How We Can Revolutionize Women’s Education
Career Opportunities While women make up the majority of university graduates, there is still a frighteningly low number of women graduating in STEM fields.
A stagnant trend
In 1969, I enrolled at the University of Waterloo for a Masters of Mathematics in Computer Science. I had just completed my Bachelor of Science at the University of Guelph and was excited about the prospect of studying the field further.
When I graduated from my Masters in 1971, I had been one of a handful of women enrolled in the program and almost all of my mentors in the faculty were male.
To be clear, I had a number of male peers and professors who were inspiring, intelligent, and talented people. Unfortunately – like many women at that time – I just did not see myself reflected or represented in the broader student body. In fact, by the mid-1970s, well under 10 percent of Canadian women were obtaining a university degree.
When I began teaching computer science at the university level, that trend continued — women were the minority.
A lack of representation
Today, women represent the majority of university graduates in Canada.
As a woman and as Ontario’s Minister of Education, that is a wonderfully encouraging statistic. The gains women have made in Canadian society over the course of my lifetime have been remarkable and I remain grateful to the trailblazers who have made that possible.
“I encourage all young women to get started early... have the confidence to raise your hand in math class, and show the boys how it’s done.”
Yet, when those numbers are broken down, there remains a notable lack when it comes to women’s representation in post-secondary education.
According to Statistics Canada, women only account for 39 percent of all Science Technology Engineering and Math (STEM) university graduates, and the majority of them studied biological sciences. This is not a question of women’s capabilities.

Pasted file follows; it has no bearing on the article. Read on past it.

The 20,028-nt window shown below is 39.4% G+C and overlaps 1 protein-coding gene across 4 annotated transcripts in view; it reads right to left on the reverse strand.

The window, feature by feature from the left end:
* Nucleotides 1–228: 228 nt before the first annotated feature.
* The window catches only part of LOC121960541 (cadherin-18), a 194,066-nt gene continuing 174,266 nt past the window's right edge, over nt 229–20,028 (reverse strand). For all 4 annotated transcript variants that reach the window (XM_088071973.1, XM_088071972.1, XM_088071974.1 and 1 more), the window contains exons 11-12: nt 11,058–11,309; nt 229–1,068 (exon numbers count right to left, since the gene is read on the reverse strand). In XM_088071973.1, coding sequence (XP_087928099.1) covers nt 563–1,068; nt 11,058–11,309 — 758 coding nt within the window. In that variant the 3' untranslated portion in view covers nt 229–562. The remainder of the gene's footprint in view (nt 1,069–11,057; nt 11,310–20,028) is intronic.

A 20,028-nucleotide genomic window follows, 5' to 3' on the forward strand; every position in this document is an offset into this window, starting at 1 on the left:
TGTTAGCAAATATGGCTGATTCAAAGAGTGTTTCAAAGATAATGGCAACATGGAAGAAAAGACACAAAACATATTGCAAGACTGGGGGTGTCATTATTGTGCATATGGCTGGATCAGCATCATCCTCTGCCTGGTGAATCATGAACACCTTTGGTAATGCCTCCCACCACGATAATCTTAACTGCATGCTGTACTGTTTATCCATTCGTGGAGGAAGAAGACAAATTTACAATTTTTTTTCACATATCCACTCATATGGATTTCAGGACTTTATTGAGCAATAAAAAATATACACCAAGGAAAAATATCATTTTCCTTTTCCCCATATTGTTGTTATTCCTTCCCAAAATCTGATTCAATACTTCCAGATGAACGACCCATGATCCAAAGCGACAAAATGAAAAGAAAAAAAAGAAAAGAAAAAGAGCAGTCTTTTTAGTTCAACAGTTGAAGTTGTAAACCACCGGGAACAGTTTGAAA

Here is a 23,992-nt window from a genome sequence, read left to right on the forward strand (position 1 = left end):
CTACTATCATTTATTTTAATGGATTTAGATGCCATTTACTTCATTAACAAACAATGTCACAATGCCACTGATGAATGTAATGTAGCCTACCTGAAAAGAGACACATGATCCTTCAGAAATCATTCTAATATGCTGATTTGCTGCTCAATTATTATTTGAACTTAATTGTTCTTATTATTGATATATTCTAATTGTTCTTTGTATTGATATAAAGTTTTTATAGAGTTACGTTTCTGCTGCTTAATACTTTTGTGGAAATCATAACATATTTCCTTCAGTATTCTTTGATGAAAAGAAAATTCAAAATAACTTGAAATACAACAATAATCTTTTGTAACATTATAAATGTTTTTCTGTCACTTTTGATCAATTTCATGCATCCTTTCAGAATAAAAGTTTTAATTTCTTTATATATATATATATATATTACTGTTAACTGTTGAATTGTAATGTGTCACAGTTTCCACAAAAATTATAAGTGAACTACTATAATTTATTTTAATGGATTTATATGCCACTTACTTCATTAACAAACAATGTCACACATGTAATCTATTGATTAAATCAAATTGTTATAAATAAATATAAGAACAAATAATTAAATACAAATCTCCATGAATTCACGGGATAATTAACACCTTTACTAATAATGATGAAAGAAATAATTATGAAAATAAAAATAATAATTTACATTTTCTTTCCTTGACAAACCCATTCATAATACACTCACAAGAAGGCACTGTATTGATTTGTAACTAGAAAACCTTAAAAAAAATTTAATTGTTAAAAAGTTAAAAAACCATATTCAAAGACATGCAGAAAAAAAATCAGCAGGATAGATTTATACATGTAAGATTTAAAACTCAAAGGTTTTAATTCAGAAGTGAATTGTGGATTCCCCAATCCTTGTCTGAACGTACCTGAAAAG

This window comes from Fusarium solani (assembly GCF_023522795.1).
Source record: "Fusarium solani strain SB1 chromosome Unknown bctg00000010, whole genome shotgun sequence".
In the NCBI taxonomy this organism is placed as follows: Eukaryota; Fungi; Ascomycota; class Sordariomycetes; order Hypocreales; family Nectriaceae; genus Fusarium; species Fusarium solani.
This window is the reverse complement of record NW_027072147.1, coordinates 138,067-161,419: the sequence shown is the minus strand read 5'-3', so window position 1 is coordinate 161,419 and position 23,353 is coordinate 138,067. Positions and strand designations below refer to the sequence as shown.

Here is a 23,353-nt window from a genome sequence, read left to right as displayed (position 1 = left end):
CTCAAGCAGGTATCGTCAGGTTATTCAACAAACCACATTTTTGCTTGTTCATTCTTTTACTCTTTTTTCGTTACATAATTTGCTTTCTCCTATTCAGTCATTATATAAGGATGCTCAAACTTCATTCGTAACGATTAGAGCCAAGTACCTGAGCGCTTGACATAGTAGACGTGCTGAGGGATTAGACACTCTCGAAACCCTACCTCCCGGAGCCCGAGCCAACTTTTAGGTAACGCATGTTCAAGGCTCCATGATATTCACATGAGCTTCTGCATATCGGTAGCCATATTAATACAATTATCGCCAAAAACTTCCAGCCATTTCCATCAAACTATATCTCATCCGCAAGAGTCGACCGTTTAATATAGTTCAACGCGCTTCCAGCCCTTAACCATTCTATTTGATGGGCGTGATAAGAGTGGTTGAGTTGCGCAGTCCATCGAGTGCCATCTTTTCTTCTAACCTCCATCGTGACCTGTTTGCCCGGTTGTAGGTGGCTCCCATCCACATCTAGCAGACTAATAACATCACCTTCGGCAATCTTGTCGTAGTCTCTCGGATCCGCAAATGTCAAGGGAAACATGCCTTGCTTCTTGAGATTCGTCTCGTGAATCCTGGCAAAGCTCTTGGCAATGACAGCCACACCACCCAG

In fact, Statistics Canada also found that boys with lower math test scores are more likely to choose a STEM program, when going to university, than girls with higher test scores.
So what’s the problem? It comes back to that same issue of women’s representation that I saw in the 1970s. We need to be role models, mentors, and examples for young women to not only continue to pursue post-secondary education, but also to choose the STEM path.
As someone with a background in math, these skills are a contributing component to success, regardless of the chosen career. As Minister of Education, with an annual budget of $25 billion, I can attest to just how vital those skills are.
Whether you are a politician, an engineer, a business person, or an electrician, the STEM sector provides a tremendous depth of knowledge and critical skills needed to succeed in the new economy.
I encourage all young women to get started early — enroll in these high school classes, have the confidence to raise your hand in math class, and show the boys how it’s done. As Agnes MacPhail, Canada’s first woman elected to the House of Commons, once said, “never apologize. Never explain. Just get the thing done and let them howl.”